La Coruna had the most darling public square – lots of picture taking happening there!

Bilbao was not one of my favorite stops on the trip, and we had a lot of rain, but we  made the best of it.

Apparently the Guggenheim Museum is the top draw to the city. The architecture was really different but not really my favorite style. None the less, some interesting shots.

In spite of the challenges, I ended up with a feast for the eyes (at least for mine!) I hope you’ll agree!

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Portugal Through a Tattered Lens

As we get down toward the end of the year, and considering my desire to get caught up on posting my travel photos from the year, I’m going to combine our three stops in Portugal, Portimao (Sagros and Lagos,) Lisbon, and Porto – where there was a life-changing event. (More on that in a minute!)

In 1755 Portugal was hit with an enormous earthquake that destroyed much of the architectural history in Lisbon and the surrounding area. There are structures that survived and/or have been restored, but it’s not like most countries in Europe that have lots of buildings pre-dating that time.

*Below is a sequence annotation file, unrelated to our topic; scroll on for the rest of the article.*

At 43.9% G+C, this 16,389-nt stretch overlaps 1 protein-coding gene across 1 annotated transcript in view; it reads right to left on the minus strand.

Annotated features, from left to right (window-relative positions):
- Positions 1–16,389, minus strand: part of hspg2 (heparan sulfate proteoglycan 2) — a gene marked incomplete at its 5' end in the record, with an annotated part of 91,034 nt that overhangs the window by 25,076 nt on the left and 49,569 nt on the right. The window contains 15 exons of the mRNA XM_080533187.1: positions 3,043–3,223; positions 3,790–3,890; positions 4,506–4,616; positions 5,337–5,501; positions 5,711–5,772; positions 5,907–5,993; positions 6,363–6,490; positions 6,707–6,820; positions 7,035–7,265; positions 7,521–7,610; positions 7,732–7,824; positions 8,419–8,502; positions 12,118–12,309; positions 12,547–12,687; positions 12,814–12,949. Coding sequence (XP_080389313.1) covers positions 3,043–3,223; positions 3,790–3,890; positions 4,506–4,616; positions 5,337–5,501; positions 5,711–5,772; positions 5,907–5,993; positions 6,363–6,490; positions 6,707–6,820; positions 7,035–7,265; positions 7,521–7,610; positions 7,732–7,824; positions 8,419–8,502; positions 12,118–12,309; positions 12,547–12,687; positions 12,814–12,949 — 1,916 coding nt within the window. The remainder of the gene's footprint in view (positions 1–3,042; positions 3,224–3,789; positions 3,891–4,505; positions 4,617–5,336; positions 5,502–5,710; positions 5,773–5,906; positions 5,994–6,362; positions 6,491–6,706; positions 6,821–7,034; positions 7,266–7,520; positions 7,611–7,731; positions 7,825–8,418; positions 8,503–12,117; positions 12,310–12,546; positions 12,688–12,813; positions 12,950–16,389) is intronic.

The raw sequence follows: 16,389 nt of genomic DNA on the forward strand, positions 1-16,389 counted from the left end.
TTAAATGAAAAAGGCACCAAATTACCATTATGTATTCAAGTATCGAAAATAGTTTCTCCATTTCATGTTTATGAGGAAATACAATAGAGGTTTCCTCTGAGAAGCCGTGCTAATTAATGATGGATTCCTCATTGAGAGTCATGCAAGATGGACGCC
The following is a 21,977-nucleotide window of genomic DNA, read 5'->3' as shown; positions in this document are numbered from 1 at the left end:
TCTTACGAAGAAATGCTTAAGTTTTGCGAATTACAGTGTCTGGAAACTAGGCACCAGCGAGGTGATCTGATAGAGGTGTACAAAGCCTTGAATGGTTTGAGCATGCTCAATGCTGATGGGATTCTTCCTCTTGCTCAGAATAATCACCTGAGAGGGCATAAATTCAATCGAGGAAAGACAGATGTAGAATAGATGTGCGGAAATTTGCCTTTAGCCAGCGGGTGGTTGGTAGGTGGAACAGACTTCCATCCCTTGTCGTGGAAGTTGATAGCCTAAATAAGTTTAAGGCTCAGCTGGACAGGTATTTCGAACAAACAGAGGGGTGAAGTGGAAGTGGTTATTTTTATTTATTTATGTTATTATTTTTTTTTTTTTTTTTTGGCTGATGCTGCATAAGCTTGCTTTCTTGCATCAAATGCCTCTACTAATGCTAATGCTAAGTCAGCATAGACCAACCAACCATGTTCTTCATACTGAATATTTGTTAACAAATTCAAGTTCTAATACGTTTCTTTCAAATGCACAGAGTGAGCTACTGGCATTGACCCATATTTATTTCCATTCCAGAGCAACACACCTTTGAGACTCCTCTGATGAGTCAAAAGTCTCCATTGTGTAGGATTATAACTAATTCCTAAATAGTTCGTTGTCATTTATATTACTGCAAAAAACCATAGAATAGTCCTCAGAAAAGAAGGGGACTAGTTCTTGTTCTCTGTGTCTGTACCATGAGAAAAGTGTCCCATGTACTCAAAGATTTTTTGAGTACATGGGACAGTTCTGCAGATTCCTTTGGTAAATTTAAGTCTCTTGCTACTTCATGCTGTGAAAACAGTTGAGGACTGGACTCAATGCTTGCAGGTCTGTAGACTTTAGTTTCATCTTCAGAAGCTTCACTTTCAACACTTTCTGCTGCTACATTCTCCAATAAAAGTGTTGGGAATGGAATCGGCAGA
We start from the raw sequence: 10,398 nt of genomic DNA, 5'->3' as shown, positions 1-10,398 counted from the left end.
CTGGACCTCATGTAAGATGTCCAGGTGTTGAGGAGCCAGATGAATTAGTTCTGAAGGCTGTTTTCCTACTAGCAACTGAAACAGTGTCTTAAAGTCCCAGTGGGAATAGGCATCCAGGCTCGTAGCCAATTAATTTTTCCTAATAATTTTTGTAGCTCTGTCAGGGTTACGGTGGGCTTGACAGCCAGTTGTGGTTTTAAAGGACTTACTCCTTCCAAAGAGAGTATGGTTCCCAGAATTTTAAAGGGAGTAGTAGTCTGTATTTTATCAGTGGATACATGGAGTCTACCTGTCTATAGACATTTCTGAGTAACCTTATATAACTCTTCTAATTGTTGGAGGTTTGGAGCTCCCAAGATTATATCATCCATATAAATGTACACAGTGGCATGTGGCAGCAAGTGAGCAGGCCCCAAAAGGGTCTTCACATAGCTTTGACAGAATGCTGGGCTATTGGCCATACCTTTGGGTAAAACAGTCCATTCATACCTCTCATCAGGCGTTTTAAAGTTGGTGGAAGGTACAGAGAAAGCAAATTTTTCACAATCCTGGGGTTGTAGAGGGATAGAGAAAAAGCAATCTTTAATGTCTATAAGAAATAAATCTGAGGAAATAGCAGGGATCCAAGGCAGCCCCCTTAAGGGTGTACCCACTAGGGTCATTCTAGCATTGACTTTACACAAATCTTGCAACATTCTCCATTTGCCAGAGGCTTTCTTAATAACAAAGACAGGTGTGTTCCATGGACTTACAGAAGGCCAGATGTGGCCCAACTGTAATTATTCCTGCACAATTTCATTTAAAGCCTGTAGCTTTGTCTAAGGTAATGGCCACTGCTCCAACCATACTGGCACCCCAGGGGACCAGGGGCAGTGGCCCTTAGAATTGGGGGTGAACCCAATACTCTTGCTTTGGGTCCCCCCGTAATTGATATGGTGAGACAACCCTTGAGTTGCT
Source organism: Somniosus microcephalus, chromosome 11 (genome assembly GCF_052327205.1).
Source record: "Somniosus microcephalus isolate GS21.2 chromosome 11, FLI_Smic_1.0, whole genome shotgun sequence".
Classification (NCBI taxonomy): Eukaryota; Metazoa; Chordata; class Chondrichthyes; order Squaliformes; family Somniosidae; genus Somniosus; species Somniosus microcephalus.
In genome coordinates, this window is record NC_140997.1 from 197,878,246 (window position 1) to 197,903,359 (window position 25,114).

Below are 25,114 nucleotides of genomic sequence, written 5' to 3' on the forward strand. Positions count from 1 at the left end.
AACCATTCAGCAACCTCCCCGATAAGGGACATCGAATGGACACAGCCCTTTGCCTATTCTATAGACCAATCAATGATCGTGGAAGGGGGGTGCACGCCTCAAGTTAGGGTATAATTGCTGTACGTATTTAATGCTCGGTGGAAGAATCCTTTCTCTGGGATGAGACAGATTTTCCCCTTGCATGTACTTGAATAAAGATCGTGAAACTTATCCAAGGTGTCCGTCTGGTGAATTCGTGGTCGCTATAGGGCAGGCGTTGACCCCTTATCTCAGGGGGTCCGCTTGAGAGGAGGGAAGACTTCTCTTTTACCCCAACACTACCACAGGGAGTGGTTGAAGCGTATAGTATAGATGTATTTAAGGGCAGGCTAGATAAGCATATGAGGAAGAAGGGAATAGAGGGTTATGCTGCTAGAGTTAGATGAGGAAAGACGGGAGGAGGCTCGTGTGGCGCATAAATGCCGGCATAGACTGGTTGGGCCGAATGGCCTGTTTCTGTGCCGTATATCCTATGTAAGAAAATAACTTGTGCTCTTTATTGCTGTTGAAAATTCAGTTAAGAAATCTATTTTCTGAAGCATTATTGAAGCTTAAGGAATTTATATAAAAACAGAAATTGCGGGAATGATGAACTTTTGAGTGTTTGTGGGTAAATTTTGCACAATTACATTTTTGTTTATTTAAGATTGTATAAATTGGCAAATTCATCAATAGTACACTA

Nonetheless, I WAS able to find some things that intrigued me.

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So ya ready for the life-changing part? I’ve always despised red wine. I’m a white wine girl. Always have been. Thought I always would be. The whole rest of the family drinks red wine, but not me. I’d rather drink NyQuil. Seriously. It’s that bad. But I try. Every time we go to a wine tasting, I try. And it’s always the same. Yuck.

So, when we went to the Port Distillery, I expected it to be the same. I’d take the perfunctory sip, and pass the rest off to Mr. Tattered.

Well, guess what? I actually LIKED the port. It was incredibly smooth. Every sip of each of the samples, and I even snuck a couple of extra that no one else was drinking. Heeheehee!

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So, tonight, back on board ship, I ordered some to have with my dessert. And it was sooooo good. It took a few nights to work up the courage to try a straight red wine, but I ultimately did it. And guess what? I don’t LOVE it. But I didn’t hate it. It’s a start.